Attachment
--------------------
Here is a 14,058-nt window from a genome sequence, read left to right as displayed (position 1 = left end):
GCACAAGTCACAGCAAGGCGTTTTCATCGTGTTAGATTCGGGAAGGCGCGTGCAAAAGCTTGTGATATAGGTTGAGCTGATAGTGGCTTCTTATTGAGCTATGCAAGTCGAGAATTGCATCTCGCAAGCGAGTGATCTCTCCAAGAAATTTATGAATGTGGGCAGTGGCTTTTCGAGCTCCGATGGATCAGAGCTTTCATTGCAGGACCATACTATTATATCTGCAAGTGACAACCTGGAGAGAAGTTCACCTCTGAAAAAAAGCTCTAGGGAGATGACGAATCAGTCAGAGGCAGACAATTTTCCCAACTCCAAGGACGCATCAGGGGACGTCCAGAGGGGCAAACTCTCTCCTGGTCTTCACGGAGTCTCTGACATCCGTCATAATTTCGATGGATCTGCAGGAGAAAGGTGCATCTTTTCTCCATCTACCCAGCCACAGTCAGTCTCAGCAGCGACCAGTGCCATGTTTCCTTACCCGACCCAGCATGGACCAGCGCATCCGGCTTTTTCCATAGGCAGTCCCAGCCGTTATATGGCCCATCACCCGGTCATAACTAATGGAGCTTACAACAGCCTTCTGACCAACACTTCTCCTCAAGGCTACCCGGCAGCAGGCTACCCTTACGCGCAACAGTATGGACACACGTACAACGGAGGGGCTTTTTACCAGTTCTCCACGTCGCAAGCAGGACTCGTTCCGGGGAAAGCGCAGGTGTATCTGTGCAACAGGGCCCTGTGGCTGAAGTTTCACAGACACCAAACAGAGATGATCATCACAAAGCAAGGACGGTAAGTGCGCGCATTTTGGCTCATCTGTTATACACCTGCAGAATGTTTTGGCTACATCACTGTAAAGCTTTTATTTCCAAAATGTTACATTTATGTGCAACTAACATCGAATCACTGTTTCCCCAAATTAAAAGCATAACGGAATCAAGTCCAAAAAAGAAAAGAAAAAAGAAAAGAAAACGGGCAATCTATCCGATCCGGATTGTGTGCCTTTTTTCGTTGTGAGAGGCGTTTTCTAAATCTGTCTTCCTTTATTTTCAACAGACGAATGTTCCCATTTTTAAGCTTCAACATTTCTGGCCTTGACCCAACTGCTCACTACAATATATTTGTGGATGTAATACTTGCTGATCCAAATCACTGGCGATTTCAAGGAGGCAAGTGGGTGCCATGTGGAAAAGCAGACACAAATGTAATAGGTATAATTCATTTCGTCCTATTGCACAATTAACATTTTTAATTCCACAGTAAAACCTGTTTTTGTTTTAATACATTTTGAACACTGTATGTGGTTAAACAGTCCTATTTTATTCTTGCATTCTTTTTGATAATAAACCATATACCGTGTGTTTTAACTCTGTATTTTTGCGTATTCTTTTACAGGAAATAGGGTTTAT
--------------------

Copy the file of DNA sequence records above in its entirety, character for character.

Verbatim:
Here is a 14,058-nt window from a genome sequence, read left to right as displayed (position 1 = left end):
GCACAAGTCACAGCAAGGCGTTTTCATCGTGTTAGATTCGGGAAGGCGCGTGCAAAAGCTTGTGATATAGGTTGAGCTGATAGTGGCTTCTTATTGAGCTATGCAAGTCGAGAATTGCATCTCGCAAGCGAGTGATCTCTCCAAGAAATTTATGAATGTGGGCAGTGGCTTTTCGAGCTCCGATGGATCAGAGCTTTCATTGCAGGACCATACTATTATATCTGCAAGTGACAACCTGGAGAGAAGTTCACCTCTGAAAAAAAGCTCTAGGGAGATGACGAATCAGTCAGAGGCAGACAATTTTCCCAACTCCAAGGACGCATCAGGGGACGTCCAGAGGGGCAAACTCTCTCCTGGTCTTCACGGAGTCTCTGACATCCGTCATAATTTCGATGGATCTGCAGGAGAAAGGTGCATCTTTTCTCCATCTACCCAGCCACAGTCAGTCTCAGCAGCGACCAGTGCCATGTTTCCTTACCCGACCCAGCATGGACCAGCGCATCCGGCTTTTTCCATAGGCAGTCCCAGCCGTTATATGGCCCATCACCCGGTCATAACTAATGGAGCTTACAACAGCCTTCTGACCAACACTTCTCCTCAAGGCTACCCGGCAGCAGGCTACCCTTACGCGCAACAGTATGGACACACGTACAACGGAGGGGCTTTTTACCAGTTCTCCACGTCGCAAGCAGGACTCGTTCCGGGGAAAGCGCAGGTGTATCTGTGCAACAGGGCCCTGTGGCTGAAGTTTCACAGACACCAAACAGAGATGATCATCACAAAGCAAGGACGGTAAGTGCGCGCATTTTGGCTCATCTGTTATACACCTGCAGAATGTTTTGGCTACATCACTGTAAAGCTTTTATTTCCAAAATGTTACATTTATGTGCAACTAACATCGAATCACTGTTTCCCCAAATTAAAAGCATAACGGAATCAAGTCCAAAAAAGAAAAGAAAAAAGAAAAGAAAACGGGCAATCTATCCGATCCGGATTGTGTGCCTTTTTTCGTTGTGAGAGGCGTTTTCTAAATCTGTCTTCCTTTATTTTCAACAGACGAATGTTCCCATTTTTAAGCTTCAACATTTCTGGCCTTGACCCAACTGCTCACTACAATATATTTGTGGATGTAATACTTGCTGATCCAAATCACTGGCGATTTCAAGGAGGCAAGTGGGTGCCATGTGGAAAAGCAGACACAAATGTAATAGGTATAATTCATTTCGTCCTATTGCACAATTAACATTTTTAATTCCACAGTAAAACCTGTTTTTGTTTTAATACATTTTGAACACTGTATGTGGTTAAACAGTCCTATTTTATTCTTGCATTCTTTTTGATAATAAACCATATACCGTGTGTTTTAACTCTGTATTTTTGCGTATTCTTTTACAGGAAATAGGGTTTAT